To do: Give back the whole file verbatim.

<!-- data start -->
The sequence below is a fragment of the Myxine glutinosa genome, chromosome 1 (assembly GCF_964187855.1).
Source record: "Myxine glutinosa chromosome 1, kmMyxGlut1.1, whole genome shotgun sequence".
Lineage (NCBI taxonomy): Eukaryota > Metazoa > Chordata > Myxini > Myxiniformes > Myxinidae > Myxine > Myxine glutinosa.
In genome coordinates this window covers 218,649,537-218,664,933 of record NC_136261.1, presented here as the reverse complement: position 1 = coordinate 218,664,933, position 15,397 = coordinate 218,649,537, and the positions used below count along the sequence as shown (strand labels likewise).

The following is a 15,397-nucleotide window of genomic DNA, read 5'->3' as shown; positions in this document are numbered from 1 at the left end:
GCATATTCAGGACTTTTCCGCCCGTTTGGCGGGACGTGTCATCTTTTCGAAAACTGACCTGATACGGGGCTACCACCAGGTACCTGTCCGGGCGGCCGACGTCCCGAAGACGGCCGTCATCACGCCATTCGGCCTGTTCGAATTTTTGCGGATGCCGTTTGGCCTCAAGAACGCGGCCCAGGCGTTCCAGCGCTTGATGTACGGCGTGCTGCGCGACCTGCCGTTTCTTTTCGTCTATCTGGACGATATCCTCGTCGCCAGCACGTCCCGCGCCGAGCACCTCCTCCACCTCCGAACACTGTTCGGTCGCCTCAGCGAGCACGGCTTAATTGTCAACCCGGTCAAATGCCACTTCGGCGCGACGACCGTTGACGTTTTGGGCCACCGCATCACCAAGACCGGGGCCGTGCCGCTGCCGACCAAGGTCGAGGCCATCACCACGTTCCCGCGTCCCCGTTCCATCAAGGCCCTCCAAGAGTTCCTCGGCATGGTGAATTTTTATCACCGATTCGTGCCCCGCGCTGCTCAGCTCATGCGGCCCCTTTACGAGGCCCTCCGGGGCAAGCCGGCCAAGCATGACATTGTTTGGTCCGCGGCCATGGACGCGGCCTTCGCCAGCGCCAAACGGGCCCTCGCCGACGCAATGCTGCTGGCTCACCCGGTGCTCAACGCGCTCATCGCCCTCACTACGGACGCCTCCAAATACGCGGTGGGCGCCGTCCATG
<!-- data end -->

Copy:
The sequence below is a fragment of the Myxine glutinosa genome, chromosome 1 (assembly GCF_964187855.1).
Source record: "Myxine glutinosa chromosome 1, kmMyxGlut1.1, whole genome shotgun sequence".
Lineage (NCBI taxonomy): Eukaryota > Metazoa > Chordata > Myxini > Myxiniformes > Myxinidae > Myxine > Myxine glutinosa.
In genome coordinates this window covers 218,649,537-218,664,933 of record NC_136261.1, presented here as the reverse complement: position 1 = coordinate 218,664,933, position 15,397 = coordinate 218,649,537, and the positions used below count along the sequence as shown (strand labels likewise).

The following is a 15,397-nucleotide window of genomic DNA, read 5'->3' as shown; positions in this document are numbered from 1 at the left end:
GCATATTCAGGACTTTTCCGCCCGTTTGGCGGGACGTGTCATCTTTTCGAAAACTGACCTGATACGGGGCTACCACCAGGTACCTGTCCGGGCGGCCGACGTCCCGAAGACGGCCGTCATCACGCCATTCGGCCTGTTCGAATTTTTGCGGATGCCGTTTGGCCTCAAGAACGCGGCCCAGGCGTTCCAGCGCTTGATGTACGGCGTGCTGCGCGACCTGCCGTTTCTTTTCGTCTATCTGGACGATATCCTCGTCGCCAGCACGTCCCGCGCCGAGCACCTCCTCCACCTCCGAACACTGTTCGGTCGCCTCAGCGAGCACGGCTTAATTGTCAACCCGGTCAAATGCCACTTCGGCGCGACGACCGTTGACGTTTTGGGCCACCGCATCACCAAGACCGGGGCCGTGCCGCTGCCGACCAAGGTCGAGGCCATCACCACGTTCCCGCGTCCCCGTTCCATCAAGGCCCTCCAAGAGTTCCTCGGCATGGTGAATTTTTATCACCGATTCGTGCCCCGCGCTGCTCAGCTCATGCGGCCCCTTTACGAGGCCCTCCGGGGCAAGCCGGCCAAGCATGACATTGTTTGGTCCGCGGCCATGGACGCGGCCTTCGCCAGCGCCAAACGGGCCCTCGCCGACGCAATGCTGCTGGCTCACCCGGTGCTCAACGCGCTCATCGCCCTCACTACGGACGCCTCCAAATACGCGGTGGGCGCCGTCCATG